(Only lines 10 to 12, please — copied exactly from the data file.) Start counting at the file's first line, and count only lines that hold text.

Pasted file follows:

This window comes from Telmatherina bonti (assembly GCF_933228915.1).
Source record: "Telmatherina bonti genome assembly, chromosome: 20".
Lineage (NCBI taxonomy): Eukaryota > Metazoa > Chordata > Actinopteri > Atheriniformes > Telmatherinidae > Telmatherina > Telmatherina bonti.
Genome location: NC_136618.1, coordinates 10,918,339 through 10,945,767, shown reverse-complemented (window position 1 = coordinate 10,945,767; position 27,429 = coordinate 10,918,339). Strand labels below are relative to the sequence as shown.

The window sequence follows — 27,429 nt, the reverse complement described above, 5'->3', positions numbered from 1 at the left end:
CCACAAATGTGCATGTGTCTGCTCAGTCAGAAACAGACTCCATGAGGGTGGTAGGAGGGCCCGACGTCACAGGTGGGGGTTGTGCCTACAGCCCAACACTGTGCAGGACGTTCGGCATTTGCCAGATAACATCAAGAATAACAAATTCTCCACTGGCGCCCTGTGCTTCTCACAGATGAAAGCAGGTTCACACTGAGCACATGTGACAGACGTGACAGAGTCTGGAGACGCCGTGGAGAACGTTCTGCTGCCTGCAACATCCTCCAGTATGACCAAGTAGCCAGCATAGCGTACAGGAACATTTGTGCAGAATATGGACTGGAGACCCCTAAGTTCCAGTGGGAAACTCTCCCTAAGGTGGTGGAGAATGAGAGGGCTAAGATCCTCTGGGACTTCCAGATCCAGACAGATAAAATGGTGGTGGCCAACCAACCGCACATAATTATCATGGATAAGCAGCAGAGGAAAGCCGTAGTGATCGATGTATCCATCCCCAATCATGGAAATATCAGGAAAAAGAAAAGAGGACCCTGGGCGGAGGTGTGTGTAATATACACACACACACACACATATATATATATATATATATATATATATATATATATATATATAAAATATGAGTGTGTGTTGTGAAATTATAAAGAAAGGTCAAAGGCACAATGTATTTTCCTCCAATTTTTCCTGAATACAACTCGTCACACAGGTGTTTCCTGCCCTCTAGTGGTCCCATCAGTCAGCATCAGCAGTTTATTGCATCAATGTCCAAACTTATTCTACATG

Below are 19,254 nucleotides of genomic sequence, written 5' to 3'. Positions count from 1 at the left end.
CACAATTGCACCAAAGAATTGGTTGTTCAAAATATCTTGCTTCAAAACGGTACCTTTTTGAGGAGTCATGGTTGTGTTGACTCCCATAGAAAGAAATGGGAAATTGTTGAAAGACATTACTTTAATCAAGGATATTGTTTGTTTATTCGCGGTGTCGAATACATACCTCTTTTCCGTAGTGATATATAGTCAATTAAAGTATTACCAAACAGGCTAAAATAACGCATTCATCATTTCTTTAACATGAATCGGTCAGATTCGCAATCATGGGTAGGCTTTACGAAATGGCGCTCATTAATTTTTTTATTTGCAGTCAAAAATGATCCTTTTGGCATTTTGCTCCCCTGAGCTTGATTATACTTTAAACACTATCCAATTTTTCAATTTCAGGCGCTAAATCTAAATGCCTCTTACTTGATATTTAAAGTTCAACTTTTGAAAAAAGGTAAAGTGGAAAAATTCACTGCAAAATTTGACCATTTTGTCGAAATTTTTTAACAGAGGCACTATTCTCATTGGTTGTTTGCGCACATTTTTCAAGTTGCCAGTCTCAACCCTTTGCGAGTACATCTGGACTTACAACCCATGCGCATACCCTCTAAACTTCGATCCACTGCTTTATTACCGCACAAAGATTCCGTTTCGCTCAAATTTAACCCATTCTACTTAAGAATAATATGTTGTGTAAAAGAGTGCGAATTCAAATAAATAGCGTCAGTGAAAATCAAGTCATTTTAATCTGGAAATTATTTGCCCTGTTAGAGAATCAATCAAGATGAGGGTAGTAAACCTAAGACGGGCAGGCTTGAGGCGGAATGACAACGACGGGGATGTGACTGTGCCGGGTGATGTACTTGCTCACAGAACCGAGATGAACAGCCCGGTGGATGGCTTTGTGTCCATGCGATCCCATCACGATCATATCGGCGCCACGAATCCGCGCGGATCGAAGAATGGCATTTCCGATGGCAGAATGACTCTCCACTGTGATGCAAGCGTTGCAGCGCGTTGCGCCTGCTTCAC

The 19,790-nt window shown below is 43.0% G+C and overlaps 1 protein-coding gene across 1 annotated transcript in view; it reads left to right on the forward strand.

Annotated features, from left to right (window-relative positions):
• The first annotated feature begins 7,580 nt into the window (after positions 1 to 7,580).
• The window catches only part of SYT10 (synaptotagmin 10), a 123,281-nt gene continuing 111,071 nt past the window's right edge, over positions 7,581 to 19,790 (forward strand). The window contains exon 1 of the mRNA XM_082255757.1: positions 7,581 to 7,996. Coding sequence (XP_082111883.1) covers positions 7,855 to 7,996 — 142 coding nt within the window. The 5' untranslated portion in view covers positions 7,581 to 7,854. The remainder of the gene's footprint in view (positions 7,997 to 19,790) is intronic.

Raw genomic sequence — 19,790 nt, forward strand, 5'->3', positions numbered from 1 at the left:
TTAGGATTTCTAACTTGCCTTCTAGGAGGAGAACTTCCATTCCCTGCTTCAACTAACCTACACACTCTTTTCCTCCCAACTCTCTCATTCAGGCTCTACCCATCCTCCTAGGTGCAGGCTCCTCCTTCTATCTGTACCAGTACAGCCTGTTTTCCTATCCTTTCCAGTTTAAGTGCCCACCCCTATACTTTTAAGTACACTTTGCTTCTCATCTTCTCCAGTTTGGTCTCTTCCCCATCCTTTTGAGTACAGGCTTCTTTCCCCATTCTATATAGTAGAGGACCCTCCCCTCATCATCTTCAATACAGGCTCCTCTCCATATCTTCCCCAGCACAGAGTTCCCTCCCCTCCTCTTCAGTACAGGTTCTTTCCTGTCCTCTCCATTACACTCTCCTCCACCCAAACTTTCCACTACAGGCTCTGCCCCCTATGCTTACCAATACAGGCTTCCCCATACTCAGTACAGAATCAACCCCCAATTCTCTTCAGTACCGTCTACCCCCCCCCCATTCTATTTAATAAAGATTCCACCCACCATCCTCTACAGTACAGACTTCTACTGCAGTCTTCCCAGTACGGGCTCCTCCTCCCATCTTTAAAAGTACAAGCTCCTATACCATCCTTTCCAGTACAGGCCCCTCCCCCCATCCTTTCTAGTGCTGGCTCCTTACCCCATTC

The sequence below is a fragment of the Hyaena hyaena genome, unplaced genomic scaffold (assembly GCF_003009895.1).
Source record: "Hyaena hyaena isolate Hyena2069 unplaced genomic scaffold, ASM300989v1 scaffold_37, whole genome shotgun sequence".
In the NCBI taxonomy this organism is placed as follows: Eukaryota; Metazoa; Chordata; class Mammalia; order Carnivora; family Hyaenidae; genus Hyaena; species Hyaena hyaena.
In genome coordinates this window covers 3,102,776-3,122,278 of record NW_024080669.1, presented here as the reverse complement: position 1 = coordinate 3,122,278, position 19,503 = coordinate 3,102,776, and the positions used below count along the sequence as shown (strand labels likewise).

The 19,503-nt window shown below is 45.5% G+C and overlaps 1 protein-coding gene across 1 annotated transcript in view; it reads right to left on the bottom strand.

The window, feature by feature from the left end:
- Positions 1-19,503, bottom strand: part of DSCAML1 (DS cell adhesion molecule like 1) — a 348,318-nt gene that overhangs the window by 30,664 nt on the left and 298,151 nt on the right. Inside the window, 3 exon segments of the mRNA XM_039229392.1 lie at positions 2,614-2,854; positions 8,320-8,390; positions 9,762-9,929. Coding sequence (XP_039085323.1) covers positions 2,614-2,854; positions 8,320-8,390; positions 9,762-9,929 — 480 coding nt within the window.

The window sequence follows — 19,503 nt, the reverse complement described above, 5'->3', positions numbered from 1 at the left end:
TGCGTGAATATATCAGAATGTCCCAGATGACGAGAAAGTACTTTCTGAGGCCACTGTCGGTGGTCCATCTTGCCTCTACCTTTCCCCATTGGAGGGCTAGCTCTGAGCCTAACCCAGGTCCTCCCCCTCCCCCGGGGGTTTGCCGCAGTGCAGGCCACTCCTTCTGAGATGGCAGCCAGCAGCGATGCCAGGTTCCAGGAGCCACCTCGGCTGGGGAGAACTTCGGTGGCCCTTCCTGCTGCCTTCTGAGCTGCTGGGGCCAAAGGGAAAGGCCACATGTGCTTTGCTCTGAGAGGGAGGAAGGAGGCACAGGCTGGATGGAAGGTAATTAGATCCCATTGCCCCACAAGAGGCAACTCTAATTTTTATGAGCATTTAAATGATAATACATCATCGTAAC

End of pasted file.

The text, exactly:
Annotated features, from left to right (window-relative positions):
• The first annotated feature begins 7,580 nt into the window (after positions 1 to 7,580).
• The window catches only part of SYT10 (synaptotagmin 10), a 123,281-nt gene continuing 111,071 nt past the window's right edge, over positions 7,581 to 19,790 (forward strand). The window contains exon 1 of the mRNA XM_082255757.1: positions 7,581 to 7,996. Coding sequence (XP_082111883.1) covers positions 7,855 to 7,996 — 142 coding nt within the window. The 5' untranslated portion in view covers positions 7,581 to 7,854. The remainder of the gene's footprint in view (positions 7,997 to 19,790) is intronic.